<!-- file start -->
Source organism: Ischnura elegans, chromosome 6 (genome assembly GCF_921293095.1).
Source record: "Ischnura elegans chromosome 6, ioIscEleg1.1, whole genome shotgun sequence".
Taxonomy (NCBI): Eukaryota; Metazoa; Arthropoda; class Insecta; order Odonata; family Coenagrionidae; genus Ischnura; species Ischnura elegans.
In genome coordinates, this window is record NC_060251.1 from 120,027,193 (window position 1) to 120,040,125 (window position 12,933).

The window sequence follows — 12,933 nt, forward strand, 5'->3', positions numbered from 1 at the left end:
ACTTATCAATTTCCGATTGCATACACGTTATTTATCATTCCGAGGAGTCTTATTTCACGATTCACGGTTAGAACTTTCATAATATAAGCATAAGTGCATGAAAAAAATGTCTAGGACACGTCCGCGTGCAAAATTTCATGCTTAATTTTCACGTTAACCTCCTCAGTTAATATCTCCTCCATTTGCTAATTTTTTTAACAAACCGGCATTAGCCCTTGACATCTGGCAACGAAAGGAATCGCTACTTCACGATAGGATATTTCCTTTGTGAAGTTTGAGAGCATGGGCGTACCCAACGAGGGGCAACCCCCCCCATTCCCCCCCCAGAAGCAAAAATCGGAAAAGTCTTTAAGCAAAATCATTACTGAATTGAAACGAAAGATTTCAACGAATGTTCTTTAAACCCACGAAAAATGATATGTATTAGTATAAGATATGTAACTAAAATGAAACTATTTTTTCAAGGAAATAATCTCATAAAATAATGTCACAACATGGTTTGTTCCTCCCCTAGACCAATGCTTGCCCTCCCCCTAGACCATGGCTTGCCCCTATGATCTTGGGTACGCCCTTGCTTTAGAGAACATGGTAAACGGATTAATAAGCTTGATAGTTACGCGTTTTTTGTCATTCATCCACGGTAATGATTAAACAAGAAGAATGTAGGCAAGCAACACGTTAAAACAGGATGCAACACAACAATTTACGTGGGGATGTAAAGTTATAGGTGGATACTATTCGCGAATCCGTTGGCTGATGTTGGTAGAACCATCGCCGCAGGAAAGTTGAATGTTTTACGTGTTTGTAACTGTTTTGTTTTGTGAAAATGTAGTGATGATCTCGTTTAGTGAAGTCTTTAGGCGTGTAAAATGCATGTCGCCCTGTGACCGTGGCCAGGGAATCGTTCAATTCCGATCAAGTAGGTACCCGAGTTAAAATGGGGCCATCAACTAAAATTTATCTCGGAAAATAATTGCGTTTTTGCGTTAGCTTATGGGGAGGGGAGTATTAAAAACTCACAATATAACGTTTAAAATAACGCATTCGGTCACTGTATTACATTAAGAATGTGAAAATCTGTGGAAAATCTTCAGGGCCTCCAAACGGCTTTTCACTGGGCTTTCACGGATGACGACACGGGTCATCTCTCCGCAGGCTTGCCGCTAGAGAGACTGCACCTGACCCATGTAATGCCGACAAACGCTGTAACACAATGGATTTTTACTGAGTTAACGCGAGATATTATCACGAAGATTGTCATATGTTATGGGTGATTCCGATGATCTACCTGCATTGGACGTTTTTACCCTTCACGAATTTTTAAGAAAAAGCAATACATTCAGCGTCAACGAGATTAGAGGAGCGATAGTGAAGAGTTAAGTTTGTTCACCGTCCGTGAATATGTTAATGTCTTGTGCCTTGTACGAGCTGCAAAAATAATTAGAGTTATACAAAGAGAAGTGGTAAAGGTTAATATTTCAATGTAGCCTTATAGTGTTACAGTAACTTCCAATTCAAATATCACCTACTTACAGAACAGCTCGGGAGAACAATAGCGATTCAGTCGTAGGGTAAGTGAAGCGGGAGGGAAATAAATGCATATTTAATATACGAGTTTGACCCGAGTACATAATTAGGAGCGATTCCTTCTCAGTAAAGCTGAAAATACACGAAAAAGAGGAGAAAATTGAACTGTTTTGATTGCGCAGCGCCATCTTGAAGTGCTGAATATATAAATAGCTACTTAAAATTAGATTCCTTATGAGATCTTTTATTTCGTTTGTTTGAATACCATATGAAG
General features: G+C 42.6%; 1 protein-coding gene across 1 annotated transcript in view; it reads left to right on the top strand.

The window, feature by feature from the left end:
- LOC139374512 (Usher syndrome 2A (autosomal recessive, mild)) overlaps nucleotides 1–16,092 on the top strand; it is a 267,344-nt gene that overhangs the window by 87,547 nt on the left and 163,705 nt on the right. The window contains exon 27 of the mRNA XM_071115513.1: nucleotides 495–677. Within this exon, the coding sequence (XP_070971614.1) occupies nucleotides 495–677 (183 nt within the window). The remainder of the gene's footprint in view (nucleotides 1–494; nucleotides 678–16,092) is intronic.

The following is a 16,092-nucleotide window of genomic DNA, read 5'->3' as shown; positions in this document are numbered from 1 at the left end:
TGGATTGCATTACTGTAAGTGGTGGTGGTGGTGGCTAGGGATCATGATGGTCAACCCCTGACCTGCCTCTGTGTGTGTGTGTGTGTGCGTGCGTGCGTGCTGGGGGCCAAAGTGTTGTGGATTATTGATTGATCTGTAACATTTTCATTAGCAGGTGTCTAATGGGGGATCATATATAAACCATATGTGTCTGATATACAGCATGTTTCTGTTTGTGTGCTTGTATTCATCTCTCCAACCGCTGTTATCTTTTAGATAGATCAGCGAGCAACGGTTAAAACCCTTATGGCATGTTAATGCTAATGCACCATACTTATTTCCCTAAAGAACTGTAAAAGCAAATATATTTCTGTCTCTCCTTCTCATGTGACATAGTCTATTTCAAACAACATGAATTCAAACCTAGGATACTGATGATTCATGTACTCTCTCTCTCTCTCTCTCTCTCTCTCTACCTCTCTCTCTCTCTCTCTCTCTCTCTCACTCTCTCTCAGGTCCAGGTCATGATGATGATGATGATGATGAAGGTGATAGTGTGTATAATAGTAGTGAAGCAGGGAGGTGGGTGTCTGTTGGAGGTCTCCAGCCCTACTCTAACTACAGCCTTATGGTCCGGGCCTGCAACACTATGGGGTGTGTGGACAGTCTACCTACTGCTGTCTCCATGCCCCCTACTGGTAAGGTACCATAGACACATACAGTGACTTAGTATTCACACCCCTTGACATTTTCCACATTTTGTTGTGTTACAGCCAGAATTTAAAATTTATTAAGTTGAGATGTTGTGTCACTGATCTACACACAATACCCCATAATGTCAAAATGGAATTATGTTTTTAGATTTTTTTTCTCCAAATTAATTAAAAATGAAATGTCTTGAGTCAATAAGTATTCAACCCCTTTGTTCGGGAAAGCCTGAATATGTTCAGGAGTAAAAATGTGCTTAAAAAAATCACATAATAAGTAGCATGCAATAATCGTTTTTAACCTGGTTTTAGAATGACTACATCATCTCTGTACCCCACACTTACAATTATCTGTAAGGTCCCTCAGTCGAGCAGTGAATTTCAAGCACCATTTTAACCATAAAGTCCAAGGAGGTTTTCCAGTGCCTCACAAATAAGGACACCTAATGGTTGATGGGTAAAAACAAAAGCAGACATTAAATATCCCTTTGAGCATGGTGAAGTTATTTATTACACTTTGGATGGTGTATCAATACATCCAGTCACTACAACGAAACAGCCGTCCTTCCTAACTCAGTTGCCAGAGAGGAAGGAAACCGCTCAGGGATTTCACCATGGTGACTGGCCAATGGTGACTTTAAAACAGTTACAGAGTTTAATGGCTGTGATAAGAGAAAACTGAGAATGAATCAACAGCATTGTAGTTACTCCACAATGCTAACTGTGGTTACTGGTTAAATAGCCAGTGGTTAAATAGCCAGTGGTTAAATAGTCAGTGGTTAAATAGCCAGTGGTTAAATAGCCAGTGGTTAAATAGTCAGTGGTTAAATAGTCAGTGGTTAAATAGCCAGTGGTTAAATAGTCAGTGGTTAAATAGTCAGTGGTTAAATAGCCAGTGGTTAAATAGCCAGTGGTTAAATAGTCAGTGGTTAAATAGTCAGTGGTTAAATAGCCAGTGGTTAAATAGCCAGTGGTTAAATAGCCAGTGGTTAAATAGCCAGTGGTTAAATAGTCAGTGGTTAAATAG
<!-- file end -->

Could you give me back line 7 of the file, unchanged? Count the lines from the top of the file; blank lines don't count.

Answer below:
General features: G+C 42.6%; 1 protein-coding gene across 1 annotated transcript in view; it reads left to right on the top strand.